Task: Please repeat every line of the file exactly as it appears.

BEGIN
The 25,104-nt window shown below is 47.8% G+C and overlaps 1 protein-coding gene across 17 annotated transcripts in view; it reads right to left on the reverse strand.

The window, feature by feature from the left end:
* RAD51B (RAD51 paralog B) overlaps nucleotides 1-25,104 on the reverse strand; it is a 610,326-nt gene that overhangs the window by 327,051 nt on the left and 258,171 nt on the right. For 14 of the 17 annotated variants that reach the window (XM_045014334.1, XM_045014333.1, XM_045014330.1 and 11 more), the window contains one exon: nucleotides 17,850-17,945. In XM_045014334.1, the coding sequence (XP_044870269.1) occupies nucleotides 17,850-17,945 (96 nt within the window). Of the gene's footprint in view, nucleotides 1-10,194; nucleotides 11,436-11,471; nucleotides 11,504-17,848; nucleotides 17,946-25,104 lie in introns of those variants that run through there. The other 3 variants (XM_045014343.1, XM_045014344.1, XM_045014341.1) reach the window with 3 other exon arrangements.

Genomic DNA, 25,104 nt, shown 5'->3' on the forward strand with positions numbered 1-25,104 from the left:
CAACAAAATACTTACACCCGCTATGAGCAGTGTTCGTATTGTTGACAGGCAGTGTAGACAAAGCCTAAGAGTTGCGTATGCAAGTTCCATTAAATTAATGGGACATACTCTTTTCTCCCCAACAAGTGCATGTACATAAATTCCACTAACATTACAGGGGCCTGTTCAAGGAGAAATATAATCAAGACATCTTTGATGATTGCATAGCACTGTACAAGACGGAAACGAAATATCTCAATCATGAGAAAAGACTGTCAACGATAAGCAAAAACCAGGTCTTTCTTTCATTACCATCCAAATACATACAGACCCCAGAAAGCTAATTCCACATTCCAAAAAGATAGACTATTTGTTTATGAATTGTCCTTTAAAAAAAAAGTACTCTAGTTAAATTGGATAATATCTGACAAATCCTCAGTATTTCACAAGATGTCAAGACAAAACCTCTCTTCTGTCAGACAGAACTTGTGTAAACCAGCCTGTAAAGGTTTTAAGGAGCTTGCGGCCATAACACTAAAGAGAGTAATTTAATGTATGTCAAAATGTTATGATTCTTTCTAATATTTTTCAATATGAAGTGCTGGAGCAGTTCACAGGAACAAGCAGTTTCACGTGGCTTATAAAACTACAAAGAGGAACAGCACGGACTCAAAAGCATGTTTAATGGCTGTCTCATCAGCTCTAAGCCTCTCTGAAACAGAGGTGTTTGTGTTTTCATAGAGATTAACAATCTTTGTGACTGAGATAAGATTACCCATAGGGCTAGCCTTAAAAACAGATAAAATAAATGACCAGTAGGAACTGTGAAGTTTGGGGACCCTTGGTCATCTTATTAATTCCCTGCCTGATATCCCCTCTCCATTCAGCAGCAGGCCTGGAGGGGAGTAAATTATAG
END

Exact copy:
The 25,104-nt window shown below is 47.8% G+C and overlaps 1 protein-coding gene across 17 annotated transcripts in view; it reads right to left on the reverse strand.

The window, feature by feature from the left end:
* RAD51B (RAD51 paralog B) overlaps nucleotides 1-25,104 on the reverse strand; it is a 610,326-nt gene that overhangs the window by 327,051 nt on the left and 258,171 nt on the right. For 14 of the 17 annotated variants that reach the window (XM_045014334.1, XM_045014333.1, XM_045014330.1 and 11 more), the window contains one exon: nucleotides 17,850-17,945. In XM_045014334.1, the coding sequence (XP_044870269.1) occupies nucleotides 17,850-17,945 (96 nt within the window). Of the gene's footprint in view, nucleotides 1-10,194; nucleotides 11,436-11,471; nucleotides 11,504-17,848; nucleotides 17,946-25,104 lie in introns of those variants that run through there. The other 3 variants (XM_045014343.1, XM_045014344.1, XM_045014341.1) reach the window with 3 other exon arrangements.

Genomic DNA, 25,104 nt, shown 5'->3' on the forward strand with positions numbered 1-25,104 from the left:
CAACAAAATACTTACACCCGCTATGAGCAGTGTTCGTATTGTTGACAGGCAGTGTAGACAAAGCCTAAGAGTTGCGTATGCAAGTTCCATTAAATTAATGGGACATACTCTTTTCTCCCCAACAAGTGCATGTACATAAATTCCACTAACATTACAGGGGCCTGTTCAAGGAGAAATATAATCAAGACATCTTTGATGATTGCATAGCACTGTACAAGACGGAAACGAAATATCTCAATCATGAGAAAAGACTGTCAACGATAAGCAAAAACCAGGTCTTTCTTTCATTACCATCCAAATACATACAGACCCCAGAAAGCTAATTCCACATTCCAAAAAGATAGACTATTTGTTTATGAATTGTCCTTTAAAAAAAAAGTACTCTAGTTAAATTGGATAATATCTGACAAATCCTCAGTATTTCACAAGATGTCAAGACAAAACCTCTCTTCTGTCAGACAGAACTTGTGTAAACCAGCCTGTAAAGGTTTTAAGGAGCTTGCGGCCATAACACTAAAGAGAGTAATTTAATGTATGTCAAAATGTTATGATTCTTTCTAATATTTTTCAATATGAAGTGCTGGAGCAGTTCACAGGAACAAGCAGTTTCACGTGGCTTATAAAACTACAAAGAGGAACAGCACGGACTCAAAAGCATGTTTAATGGCTGTCTCATCAGCTCTAAGCCTCTCTGAAACAGAGGTGTTTGTGTTTTCATAGAGATTAACAATCTTTGTGACTGAGATAAGATTACCCATAGGGCTAGCCTTAAAAACAGATAAAATAAATGACCAGTAGGAACTGTGAAGTTTGGGGACCCTTGGTCATCTTATTAATTCCCTGCCTGATATCCCCTCTCCATTCAGCAGCAGGCCTGGAGGGGAGTAAATTATAG